the very unique Nau Bostik

A little over a week after the closing ceremonies of the Barcelona Foto Biennale, I had to go back to the Nau Bostik Cultural Center to pick up my photos. When I was planning my trip to Spain I was actually really worried about how I would manage transporting ten large framed prints from Barcelona to wherever I was going afterwards. I imagined myself hauling one frame at a time down a narrow European street and hoping somebody would offer to help me. But a lot of the details worked themselves out on their own. For one thing, the directors of the Biennale decided to dry mount the entire show, which certainly made for easier transport afterwards. When I arrived to pick them up from the venue I found them neatly wrapped together in one stack. And instead of hauling them the length of Spain for storage at my friend’s home in Rota, the woman from whom I rented a room in Barcelona agreed to let me store them at her house until whenever I am able to come back for them. Now that I know I will be exhibiting again in the spring, I am planning to carry them home with me on the plane in May.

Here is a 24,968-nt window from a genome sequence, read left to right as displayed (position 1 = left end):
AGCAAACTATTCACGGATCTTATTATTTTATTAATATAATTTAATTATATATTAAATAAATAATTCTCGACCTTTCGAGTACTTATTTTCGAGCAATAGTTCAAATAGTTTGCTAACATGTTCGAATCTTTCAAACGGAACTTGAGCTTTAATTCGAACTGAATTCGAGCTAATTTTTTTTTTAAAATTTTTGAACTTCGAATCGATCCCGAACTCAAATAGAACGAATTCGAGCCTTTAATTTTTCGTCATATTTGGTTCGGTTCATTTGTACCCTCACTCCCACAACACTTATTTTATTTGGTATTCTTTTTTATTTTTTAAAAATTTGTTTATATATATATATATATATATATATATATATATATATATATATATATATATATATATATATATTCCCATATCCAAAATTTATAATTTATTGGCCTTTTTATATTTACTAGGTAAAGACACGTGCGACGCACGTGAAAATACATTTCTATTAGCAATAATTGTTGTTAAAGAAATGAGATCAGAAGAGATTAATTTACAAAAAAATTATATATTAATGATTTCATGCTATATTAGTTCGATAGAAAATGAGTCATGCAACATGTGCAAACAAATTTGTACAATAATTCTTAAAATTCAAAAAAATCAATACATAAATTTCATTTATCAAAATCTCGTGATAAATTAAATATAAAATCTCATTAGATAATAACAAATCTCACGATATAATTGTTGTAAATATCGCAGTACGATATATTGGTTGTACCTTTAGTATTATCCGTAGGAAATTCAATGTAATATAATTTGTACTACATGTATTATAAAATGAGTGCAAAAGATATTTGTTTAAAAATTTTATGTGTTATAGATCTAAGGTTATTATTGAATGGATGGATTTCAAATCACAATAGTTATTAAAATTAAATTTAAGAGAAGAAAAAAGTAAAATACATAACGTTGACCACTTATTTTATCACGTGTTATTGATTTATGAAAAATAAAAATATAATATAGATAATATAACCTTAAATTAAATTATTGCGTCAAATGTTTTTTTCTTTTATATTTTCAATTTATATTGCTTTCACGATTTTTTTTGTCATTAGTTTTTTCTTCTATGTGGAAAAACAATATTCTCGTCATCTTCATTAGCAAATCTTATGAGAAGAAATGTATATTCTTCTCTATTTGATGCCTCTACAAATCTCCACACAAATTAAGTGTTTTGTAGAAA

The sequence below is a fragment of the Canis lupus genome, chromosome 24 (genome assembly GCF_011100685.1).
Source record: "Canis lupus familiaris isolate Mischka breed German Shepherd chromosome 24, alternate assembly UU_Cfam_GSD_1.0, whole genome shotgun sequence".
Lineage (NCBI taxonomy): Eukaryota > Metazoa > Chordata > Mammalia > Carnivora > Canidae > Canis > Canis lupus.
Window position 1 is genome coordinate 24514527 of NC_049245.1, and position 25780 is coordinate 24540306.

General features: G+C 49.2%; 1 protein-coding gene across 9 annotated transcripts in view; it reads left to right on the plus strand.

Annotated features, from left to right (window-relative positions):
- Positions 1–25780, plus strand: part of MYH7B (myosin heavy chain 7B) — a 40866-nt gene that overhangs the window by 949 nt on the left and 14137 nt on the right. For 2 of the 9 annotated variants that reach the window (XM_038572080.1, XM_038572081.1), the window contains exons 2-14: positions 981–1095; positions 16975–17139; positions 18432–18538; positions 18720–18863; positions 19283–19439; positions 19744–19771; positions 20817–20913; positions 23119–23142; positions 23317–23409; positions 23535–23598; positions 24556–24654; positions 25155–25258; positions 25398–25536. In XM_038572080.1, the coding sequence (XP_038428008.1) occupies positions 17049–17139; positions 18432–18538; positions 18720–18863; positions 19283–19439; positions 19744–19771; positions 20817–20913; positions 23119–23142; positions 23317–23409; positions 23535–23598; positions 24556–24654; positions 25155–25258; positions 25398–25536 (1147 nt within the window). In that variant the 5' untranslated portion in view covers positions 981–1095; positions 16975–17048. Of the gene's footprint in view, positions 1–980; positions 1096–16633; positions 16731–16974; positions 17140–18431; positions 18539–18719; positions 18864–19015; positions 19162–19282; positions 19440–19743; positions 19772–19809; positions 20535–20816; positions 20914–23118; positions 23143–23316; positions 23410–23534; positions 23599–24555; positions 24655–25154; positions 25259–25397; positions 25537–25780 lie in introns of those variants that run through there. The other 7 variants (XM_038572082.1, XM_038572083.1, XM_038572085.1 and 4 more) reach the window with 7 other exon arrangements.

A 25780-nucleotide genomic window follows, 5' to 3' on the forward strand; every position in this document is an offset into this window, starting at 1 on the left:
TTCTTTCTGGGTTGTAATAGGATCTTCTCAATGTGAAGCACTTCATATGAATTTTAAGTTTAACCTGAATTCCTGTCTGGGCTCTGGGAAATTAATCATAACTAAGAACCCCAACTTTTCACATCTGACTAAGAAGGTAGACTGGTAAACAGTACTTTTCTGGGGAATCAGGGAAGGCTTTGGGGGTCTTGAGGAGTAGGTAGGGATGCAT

It was fun to visit the Nau Bostik in broad daylight, as the opening and closing ceremonies of the Biennale took place well after dark. The venue was developed under the direction of Catalan architect Xavier Besana, in a somewhat-renovated factory that had been out of commission for ten years. The Nau Bostik comprises eleven halls and totals 18,000 square feet. Quirky, colorful, and donning its structural decay like daisy chains, the entire outside of the complex is painted by street artists and as much of a show on its own as anything indoors. 👌#naubostik @ Nau Bostik